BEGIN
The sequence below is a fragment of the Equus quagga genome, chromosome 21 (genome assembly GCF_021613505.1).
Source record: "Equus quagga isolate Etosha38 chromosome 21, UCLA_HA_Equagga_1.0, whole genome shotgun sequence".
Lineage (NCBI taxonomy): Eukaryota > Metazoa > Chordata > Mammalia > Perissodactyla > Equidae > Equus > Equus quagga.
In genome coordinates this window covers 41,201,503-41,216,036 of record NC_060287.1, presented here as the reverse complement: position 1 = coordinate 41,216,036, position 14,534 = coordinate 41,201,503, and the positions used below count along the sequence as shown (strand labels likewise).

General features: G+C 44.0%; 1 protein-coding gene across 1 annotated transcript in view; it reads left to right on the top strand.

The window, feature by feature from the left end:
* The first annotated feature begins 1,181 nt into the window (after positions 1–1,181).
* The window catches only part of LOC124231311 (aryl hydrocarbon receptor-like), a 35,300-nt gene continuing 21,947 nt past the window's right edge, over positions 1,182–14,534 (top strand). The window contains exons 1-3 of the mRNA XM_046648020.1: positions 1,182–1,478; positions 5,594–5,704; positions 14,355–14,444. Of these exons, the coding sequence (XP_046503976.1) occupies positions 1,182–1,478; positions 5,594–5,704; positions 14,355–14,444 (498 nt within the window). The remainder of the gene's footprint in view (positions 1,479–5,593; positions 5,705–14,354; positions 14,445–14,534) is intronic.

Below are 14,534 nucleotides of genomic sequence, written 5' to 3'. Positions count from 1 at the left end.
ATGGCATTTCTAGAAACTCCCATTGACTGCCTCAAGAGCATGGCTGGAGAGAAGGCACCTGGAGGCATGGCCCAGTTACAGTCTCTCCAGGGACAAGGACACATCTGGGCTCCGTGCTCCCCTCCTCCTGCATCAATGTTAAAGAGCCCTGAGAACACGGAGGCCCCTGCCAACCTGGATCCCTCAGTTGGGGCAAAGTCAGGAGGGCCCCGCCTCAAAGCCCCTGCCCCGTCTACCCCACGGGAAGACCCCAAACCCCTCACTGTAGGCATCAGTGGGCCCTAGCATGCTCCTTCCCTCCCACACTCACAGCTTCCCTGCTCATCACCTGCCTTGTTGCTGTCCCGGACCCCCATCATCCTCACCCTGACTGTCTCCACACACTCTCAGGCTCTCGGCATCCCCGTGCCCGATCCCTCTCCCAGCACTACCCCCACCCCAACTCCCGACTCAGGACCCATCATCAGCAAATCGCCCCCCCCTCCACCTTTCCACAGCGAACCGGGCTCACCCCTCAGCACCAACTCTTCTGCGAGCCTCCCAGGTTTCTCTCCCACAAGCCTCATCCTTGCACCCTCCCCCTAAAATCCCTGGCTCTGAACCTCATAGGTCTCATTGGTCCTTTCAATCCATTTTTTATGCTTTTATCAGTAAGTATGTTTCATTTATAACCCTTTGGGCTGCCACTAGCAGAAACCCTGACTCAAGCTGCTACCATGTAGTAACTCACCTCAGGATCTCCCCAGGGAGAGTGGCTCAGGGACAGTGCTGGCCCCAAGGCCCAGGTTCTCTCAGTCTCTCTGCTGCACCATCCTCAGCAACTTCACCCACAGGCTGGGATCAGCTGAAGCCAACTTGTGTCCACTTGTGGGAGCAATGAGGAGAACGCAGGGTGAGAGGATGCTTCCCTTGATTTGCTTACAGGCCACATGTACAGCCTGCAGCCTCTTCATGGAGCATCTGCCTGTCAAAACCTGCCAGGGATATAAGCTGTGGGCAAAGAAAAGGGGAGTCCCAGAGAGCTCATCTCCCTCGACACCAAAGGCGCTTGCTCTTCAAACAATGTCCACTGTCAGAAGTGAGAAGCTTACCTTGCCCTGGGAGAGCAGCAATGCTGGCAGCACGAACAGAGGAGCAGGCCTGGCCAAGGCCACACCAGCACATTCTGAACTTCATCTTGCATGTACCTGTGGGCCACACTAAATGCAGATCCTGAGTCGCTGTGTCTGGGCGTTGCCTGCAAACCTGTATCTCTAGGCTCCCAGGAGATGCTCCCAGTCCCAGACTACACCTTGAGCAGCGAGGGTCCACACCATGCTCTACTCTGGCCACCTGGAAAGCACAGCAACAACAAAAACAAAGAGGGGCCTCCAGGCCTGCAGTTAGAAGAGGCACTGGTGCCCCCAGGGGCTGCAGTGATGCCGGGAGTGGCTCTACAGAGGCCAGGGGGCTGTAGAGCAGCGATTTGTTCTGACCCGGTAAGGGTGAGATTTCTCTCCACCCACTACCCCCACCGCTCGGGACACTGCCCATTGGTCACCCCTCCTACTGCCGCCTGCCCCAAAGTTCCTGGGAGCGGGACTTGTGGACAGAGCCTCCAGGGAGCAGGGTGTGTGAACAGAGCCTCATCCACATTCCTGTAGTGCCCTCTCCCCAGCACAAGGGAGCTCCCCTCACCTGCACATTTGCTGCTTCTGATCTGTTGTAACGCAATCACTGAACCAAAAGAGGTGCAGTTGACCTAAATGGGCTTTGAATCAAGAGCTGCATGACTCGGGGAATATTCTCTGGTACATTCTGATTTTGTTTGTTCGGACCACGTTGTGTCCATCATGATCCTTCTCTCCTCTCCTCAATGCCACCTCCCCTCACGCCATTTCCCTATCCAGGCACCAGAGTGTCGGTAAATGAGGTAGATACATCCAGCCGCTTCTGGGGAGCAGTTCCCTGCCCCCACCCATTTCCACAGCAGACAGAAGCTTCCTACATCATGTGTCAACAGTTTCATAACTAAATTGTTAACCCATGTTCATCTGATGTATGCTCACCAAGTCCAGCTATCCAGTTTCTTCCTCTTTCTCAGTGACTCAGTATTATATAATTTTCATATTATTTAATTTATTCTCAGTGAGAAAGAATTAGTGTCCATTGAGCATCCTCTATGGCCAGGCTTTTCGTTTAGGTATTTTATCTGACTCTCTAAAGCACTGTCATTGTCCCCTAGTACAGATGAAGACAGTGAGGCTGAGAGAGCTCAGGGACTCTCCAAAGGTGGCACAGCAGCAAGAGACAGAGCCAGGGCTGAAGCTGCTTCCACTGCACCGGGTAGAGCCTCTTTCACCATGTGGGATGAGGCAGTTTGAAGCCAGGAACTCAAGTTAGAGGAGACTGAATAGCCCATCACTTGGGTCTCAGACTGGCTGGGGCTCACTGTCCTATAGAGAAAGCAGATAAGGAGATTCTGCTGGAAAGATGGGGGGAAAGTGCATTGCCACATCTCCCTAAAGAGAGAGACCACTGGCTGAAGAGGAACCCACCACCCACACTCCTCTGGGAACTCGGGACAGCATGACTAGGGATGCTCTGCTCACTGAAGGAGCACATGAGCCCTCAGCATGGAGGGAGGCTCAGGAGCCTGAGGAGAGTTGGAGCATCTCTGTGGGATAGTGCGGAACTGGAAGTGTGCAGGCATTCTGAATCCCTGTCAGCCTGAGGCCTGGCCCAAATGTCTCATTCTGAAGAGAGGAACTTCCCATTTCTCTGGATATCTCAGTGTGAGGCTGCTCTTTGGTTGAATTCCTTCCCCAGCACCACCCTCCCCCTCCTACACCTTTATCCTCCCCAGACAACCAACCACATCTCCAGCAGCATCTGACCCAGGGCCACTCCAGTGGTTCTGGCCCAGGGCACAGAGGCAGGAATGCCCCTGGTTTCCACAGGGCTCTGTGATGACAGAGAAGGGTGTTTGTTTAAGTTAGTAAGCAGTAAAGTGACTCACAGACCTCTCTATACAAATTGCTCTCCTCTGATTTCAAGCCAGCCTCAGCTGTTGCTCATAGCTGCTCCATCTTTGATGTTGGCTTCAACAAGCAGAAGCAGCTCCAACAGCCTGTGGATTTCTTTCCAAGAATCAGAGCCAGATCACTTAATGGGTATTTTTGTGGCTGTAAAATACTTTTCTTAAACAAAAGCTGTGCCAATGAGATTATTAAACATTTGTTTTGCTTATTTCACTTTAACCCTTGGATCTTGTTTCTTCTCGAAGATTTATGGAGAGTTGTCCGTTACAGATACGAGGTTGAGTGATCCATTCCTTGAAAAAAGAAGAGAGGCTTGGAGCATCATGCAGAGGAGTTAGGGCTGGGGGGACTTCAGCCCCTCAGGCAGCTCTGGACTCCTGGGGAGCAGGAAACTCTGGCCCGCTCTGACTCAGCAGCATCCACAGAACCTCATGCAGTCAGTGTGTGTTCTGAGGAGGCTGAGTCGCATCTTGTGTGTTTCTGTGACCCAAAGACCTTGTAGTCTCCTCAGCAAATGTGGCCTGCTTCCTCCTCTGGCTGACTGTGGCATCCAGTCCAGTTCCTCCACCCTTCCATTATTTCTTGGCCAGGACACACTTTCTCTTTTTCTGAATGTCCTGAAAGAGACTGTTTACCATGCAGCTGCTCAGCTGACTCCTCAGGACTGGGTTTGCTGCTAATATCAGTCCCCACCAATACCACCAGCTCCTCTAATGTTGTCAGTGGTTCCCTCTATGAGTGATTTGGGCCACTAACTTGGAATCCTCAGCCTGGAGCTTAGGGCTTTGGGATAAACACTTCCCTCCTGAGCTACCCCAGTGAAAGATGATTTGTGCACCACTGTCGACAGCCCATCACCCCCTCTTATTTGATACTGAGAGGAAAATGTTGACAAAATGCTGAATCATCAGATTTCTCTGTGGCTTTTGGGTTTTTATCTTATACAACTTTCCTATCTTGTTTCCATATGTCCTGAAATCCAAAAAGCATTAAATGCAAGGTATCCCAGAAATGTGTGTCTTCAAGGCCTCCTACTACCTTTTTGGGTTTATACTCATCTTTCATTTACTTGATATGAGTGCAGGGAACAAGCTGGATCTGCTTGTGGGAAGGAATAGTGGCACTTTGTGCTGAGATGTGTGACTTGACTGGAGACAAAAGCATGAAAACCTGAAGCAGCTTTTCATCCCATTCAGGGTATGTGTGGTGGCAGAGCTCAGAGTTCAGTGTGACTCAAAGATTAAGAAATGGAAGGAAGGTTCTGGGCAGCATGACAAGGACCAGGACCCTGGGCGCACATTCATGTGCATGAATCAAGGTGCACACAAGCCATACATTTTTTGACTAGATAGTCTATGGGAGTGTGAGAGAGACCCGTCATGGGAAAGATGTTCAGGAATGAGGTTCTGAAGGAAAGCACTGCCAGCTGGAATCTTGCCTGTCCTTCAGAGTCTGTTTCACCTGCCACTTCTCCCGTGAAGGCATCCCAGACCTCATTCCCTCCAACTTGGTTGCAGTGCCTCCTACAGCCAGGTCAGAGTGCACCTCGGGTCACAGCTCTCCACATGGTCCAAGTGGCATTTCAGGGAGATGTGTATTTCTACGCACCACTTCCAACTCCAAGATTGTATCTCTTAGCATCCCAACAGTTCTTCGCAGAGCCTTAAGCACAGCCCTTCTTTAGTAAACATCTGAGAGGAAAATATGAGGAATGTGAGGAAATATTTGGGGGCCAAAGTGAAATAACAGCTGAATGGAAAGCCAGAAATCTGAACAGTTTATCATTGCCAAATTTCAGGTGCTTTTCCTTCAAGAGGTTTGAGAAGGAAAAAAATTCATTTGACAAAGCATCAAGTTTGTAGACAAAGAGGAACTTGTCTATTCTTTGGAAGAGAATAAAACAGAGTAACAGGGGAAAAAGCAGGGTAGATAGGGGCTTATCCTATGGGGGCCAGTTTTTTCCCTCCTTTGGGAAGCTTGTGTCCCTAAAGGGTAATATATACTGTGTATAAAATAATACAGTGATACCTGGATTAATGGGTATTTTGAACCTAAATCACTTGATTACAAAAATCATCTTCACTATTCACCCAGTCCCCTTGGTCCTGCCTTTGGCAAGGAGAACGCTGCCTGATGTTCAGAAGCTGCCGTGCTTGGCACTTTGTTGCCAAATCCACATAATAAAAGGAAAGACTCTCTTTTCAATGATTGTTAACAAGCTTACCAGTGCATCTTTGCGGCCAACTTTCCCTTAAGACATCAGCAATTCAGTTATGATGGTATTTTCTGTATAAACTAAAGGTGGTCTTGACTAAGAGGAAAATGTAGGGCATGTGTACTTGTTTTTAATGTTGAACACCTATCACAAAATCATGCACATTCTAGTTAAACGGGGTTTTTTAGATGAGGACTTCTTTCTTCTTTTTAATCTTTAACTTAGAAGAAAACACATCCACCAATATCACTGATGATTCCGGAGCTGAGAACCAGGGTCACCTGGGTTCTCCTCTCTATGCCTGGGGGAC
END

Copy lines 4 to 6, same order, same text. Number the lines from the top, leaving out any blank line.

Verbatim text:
In genome coordinates this window covers 41,201,503-41,216,036 of record NC_060287.1, presented here as the reverse complement: position 1 = coordinate 41,216,036, position 14,534 = coordinate 41,201,503, and the positions used below count along the sequence as shown (strand labels likewise).

General features: G+C 44.0%; 1 protein-coding gene across 1 annotated transcript in view; it reads left to right on the top strand.

The window, feature by feature from the left end: